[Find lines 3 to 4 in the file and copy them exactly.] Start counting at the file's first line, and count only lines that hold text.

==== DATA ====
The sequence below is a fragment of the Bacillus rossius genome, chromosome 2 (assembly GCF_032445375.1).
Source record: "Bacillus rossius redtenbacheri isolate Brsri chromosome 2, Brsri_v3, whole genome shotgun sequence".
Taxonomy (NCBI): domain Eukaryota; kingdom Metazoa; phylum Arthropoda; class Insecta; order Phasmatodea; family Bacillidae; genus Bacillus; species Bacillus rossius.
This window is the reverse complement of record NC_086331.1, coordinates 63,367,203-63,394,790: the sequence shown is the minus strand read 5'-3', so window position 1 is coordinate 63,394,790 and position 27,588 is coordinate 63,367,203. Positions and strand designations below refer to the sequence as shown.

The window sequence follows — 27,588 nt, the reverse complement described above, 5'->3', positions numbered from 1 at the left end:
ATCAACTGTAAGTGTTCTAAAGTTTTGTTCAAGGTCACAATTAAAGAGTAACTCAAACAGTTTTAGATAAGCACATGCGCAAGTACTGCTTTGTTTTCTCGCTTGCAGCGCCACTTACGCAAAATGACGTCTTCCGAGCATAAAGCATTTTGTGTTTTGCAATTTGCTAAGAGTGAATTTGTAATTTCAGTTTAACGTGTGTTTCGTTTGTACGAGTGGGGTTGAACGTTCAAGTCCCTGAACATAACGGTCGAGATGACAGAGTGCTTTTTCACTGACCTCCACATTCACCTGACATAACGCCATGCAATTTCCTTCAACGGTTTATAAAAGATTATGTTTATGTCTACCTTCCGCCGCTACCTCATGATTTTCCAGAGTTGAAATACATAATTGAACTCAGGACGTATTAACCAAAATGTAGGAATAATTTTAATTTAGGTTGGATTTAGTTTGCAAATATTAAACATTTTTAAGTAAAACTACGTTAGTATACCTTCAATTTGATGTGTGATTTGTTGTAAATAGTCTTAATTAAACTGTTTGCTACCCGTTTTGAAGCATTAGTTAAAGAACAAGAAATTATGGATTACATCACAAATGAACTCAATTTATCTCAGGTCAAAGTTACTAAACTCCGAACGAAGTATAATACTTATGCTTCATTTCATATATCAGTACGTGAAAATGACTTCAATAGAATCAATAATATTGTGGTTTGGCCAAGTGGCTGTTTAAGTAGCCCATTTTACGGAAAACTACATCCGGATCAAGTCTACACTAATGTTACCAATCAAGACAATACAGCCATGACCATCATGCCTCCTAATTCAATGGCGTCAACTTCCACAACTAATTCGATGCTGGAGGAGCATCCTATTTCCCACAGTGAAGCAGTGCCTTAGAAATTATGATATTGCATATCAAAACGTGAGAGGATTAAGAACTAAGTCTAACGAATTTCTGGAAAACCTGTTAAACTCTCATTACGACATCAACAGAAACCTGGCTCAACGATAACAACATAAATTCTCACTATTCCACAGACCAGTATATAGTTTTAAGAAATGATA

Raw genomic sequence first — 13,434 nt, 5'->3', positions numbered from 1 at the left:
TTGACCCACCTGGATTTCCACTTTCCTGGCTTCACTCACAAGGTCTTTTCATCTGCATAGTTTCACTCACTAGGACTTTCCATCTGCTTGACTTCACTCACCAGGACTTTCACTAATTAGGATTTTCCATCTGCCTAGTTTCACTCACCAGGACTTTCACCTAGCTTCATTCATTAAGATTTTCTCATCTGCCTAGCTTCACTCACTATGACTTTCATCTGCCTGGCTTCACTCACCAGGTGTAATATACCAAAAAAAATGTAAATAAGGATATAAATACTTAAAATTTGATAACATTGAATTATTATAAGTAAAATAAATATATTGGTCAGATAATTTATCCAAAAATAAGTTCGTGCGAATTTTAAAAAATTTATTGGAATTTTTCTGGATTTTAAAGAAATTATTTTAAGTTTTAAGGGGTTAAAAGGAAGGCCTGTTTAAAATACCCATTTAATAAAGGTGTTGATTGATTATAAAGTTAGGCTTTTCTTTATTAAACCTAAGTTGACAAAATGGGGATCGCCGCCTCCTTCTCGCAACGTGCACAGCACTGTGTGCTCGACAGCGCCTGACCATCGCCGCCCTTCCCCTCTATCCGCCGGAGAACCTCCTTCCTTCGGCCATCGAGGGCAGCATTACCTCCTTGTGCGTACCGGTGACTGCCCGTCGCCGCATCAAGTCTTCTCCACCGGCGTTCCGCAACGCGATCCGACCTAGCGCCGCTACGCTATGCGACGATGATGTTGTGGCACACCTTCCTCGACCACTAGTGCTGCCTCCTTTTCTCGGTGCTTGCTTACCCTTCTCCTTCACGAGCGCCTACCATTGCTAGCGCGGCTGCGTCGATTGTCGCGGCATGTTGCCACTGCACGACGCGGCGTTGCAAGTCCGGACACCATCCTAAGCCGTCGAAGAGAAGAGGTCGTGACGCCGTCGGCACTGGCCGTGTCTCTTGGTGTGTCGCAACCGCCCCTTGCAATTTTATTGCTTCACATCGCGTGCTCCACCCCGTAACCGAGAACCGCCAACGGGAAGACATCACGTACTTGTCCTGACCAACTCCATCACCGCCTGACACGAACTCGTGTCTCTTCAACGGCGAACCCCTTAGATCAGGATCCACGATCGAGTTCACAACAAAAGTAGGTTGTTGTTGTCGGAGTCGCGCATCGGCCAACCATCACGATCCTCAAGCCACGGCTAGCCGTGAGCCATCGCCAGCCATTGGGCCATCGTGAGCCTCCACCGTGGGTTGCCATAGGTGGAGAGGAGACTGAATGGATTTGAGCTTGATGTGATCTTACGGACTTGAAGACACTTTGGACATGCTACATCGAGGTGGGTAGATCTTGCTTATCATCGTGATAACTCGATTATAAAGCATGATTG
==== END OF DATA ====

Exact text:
Taxonomy (NCBI): domain Eukaryota; kingdom Metazoa; phylum Arthropoda; class Insecta; order Phasmatodea; family Bacillidae; genus Bacillus; species Bacillus rossius.
This window is the reverse complement of record NC_086331.1, coordinates 63,367,203-63,394,790: the sequence shown is the minus strand read 5'-3', so window position 1 is coordinate 63,394,790 and position 27,588 is coordinate 63,367,203. Positions and strand designations below refer to the sequence as shown.